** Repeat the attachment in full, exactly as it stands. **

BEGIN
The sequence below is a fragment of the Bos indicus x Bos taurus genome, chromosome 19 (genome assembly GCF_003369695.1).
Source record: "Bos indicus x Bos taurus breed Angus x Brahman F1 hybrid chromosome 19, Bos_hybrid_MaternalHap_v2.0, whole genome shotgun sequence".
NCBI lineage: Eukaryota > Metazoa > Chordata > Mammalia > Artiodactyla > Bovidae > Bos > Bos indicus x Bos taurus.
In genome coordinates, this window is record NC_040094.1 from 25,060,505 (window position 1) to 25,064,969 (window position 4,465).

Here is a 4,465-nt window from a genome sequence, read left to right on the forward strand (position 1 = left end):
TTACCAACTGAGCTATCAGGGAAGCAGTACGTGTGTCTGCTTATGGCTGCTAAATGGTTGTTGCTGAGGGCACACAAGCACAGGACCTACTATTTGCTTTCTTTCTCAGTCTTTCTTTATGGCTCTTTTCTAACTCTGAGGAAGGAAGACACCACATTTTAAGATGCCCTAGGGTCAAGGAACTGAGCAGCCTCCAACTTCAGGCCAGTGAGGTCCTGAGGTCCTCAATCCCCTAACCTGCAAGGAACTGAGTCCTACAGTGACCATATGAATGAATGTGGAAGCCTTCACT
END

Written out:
The sequence below is a fragment of the Bos indicus x Bos taurus genome, chromosome 19 (genome assembly GCF_003369695.1).
Source record: "Bos indicus x Bos taurus breed Angus x Brahman F1 hybrid chromosome 19, Bos_hybrid_MaternalHap_v2.0, whole genome shotgun sequence".
NCBI lineage: Eukaryota > Metazoa > Chordata > Mammalia > Artiodactyla > Bovidae > Bos > Bos indicus x Bos taurus.
In genome coordinates, this window is record NC_040094.1 from 25,060,505 (window position 1) to 25,064,969 (window position 4,465).

Here is a 4,465-nt window from a genome sequence, read left to right on the forward strand (position 1 = left end):
TTACCAACTGAGCTATCAGGGAAGCAGTACGTGTGTCTGCTTATGGCTGCTAAATGGTTGTTGCTGAGGGCACACAAGCACAGGACCTACTATTTGCTTTCTTTCTCAGTCTTTCTTTATGGCTCTTTTCTAACTCTGAGGAAGGAAGACACCACATTTTAAGATGCCCTAGGGTCAAGGAACTGAGCAGCCTCCAACTTCAGGCCAGTGAGGTCCTGAGGTCCTCAATCCCCTAACCTGCAAGGAACTGAGTCCTACAGTGACCATATGAATGAATGTGGAAGCCTTCACT